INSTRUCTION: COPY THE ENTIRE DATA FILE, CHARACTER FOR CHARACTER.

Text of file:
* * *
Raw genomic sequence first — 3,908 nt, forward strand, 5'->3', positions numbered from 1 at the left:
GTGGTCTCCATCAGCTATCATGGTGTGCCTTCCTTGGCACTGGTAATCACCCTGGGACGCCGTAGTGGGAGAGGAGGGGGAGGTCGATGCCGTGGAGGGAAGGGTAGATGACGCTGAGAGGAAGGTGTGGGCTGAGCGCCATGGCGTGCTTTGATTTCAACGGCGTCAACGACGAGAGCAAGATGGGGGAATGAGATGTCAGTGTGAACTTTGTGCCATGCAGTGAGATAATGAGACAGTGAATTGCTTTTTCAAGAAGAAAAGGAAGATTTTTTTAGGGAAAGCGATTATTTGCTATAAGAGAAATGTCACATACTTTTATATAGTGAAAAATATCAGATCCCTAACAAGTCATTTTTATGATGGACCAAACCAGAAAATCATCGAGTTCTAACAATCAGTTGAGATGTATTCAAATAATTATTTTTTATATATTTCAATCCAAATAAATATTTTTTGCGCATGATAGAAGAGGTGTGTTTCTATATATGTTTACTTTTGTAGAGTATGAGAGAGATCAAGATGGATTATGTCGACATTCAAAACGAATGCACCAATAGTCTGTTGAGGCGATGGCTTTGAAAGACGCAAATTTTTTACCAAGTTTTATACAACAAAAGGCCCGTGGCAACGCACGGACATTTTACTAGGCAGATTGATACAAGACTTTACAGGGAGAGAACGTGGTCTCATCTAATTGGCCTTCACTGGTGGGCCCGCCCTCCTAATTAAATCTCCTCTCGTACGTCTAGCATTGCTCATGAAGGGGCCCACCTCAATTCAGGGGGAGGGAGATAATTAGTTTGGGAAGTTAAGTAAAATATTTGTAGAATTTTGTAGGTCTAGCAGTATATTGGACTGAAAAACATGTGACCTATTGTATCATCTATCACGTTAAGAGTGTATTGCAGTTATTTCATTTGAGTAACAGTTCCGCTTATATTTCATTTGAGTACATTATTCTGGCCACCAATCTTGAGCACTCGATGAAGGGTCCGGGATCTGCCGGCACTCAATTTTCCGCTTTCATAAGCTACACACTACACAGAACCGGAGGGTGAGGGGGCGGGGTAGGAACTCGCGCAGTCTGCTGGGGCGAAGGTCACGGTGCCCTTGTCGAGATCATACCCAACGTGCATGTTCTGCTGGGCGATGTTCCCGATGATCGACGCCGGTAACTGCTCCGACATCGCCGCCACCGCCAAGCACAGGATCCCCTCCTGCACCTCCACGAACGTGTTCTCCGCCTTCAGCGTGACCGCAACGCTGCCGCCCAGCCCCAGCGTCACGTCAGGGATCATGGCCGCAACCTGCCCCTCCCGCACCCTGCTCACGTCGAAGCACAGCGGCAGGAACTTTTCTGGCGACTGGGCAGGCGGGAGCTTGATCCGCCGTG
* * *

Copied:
Raw genomic sequence first — 3,908 nt, forward strand, 5'->3', positions numbered from 1 at the left:
GTGGTCTCCATCAGCTATCATGGTGTGCCTTCCTTGGCACTGGTAATCACCCTGGGACGCCGTAGTGGGAGAGGAGGGGGAGGTCGATGCCGTGGAGGGAAGGGTAGATGACGCTGAGAGGAAGGTGTGGGCTGAGCGCCATGGCGTGCTTTGATTTCAACGGCGTCAACGACGAGAGCAAGATGGGGGAATGAGATGTCAGTGTGAACTTTGTGCCATGCAGTGAGATAATGAGACAGTGAATTGCTTTTTCAAGAAGAAAAGGAAGATTTTTTTAGGGAAAGCGATTATTTGCTATAAGAGAAATGTCACATACTTTTATATAGTGAAAAATATCAGATCCCTAACAAGTCATTTTTATGATGGACCAAACCAGAAAATCATCGAGTTCTAACAATCAGTTGAGATGTATTCAAATAATTATTTTTTATATATTTCAATCCAAATAAATATTTTTTGCGCATGATAGAAGAGGTGTGTTTCTATATATGTTTACTTTTGTAGAGTATGAGAGAGATCAAGATGGATTATGTCGACATTCAAAACGAATGCACCAATAGTCTGTTGAGGCGATGGCTTTGAAAGACGCAAATTTTTTACCAAGTTTTATACAACAAAAGGCCCGTGGCAACGCACGGACATTTTACTAGGCAGATTGATACAAGACTTTACAGGGAGAGAACGTGGTCTCATCTAATTGGCCTTCACTGGTGGGCCCGCCCTCCTAATTAAATCTCCTCTCGTACGTCTAGCATTGCTCATGAAGGGGCCCACCTCAATTCAGGGGGAGGGAGATAATTAGTTTGGGAAGTTAAGTAAAATATTTGTAGAATTTTGTAGGTCTAGCAGTATATTGGACTGAAAAACATGTGACCTATTGTATCATCTATCACGTTAAGAGTGTATTGCAGTTATTTCATTTGAGTAACAGTTCCGCTTATATTTCATTTGAGTACATTATTCTGGCCACCAATCTTGAGCACTCGATGAAGGGTCCGGGATCTGCCGGCACTCAATTTTCCGCTTTCATAAGCTACACACTACACAGAACCGGAGGGTGAGGGGGCGGGGTAGGAACTCGCGCAGTCTGCTGGGGCGAAGGTCACGGTGCCCTTGTCGAGATCATACCCAACGTGCATGTTCTGCTGGGCGATGTTCCCGATGATCGACGCCGGTAACTGCTCCGACATCGCCGCCACCGCCAAGCACAGGATCCCCTCCTGCACCTCCACGAACGTGTTCTCCGCCTTCAGCGTGACCGCAACGCTGCCGCCCAGCCCCAGCGTCACGTCAGGGATCATGGCCGCAACCTGCCCCTCCCGCACCCTGCTCACGTCGAAGCACAGCGGCAGGAACTTTTCTGGCGACTGGGCAGGCGGGAGCTTGATCCGCCGTG